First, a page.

Different methods of Identification of plants:

Characters Considered Before Plant Identification:
i. Whether a plant is herbaceous or woody, and annual or perennial in nature.
ii. Whether or not milky or coloured sap is present in the leaf, stem or other plant parts.
iii. The leaf type, phyllotaxy, and venation.
iv. Presence or absence and type of stipule on young shoots.
v. The distribution and kinds of surface coverings (i.e. hairs, trichomes, spines, etc.).
vi. The parts of the flower and the number of sepals and petals, whether separate or fused, and also their arrangement i.e. aestivation.
vii. Whether perianth is present in one or more series, or absent.
viii. Whether pappus (e.g. Asteraceae) or epicalyx (e.g. Malvaceae) or similar structures are present.
ix. Whether a nectar-secreting disc is present in the flowers (e.g. Rutaceae).
x. Whether the flowers are actinomorphic or zygomorphic.

xi. The number and attachment of stamens and if there is any fusion of anthers or filaments.
xii. The number of pistils, styles and stigmas of the gynoecium, observation of a transverse section of the ovary, the number of locules, number of ovules per locule, and also the placentation.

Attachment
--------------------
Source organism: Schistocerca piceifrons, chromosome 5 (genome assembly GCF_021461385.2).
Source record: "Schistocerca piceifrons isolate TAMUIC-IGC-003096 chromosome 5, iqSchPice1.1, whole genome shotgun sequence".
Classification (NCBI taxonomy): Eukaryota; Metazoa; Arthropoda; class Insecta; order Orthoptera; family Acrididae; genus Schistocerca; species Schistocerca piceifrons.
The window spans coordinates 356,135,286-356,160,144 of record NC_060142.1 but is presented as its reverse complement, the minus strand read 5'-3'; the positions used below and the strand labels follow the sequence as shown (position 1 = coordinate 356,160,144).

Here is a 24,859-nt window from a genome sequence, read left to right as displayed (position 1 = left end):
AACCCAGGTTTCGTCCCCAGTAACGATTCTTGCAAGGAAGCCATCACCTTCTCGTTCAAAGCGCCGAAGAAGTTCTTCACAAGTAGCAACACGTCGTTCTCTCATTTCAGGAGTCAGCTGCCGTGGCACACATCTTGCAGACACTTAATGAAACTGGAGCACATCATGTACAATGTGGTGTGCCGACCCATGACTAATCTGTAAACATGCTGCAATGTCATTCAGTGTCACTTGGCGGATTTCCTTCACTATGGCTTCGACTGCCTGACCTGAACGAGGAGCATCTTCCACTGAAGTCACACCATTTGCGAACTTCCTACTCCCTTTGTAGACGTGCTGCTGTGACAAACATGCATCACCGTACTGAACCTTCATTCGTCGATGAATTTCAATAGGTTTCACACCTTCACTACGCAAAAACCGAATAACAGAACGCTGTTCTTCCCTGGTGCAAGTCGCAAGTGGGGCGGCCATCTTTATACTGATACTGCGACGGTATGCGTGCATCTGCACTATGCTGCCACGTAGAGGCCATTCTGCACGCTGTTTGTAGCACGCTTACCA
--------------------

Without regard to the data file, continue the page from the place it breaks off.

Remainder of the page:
xiii. The position of the ovary and fusion of the perianth by observing a longitudinally cut section of the entire flower through its centre.

Plant Identification Methods:

The methods of identification include the following:
(a) Expert Determination:
The best method of identification is expert determination in terms of reliability or accuracy. In general the experts have prepared treatments (monographs, revisions, synopses) of the group in question, and it is probable that the more recent floras or manuals include the expert’s concepts of taxa.
Experts are typically found in botanical gardens, herbaria, museums, colleges, universities, etc. However, although of great reliability, this method presents problems of requiring the valuable time of experts and creating delays for identification.

(b) Recognition:
It approaches expert determination in reliability. This is based on extensive, past experience of the identifier with the plant group in question. In some groups this is virtually impossible.

(c) Comparison:
A third method is by comparison of an unknown with named specimens, photographs, illustrations or descriptions. Although this is a reliable method, it may be very time consuming or virtually impossible due to the lack of suitable materials for comparison. The reliability is, of course, dependent on the accuracy and authenticity of the specimens, illustrations, or descriptions used in the comparison.

(d) The Use of Keys and Similar Devices (Synopses, Outlines, etc.):
This is by far the most widely used method and does not require the time, materials, or experience involved in comparison and recognition.

Authentication of plant: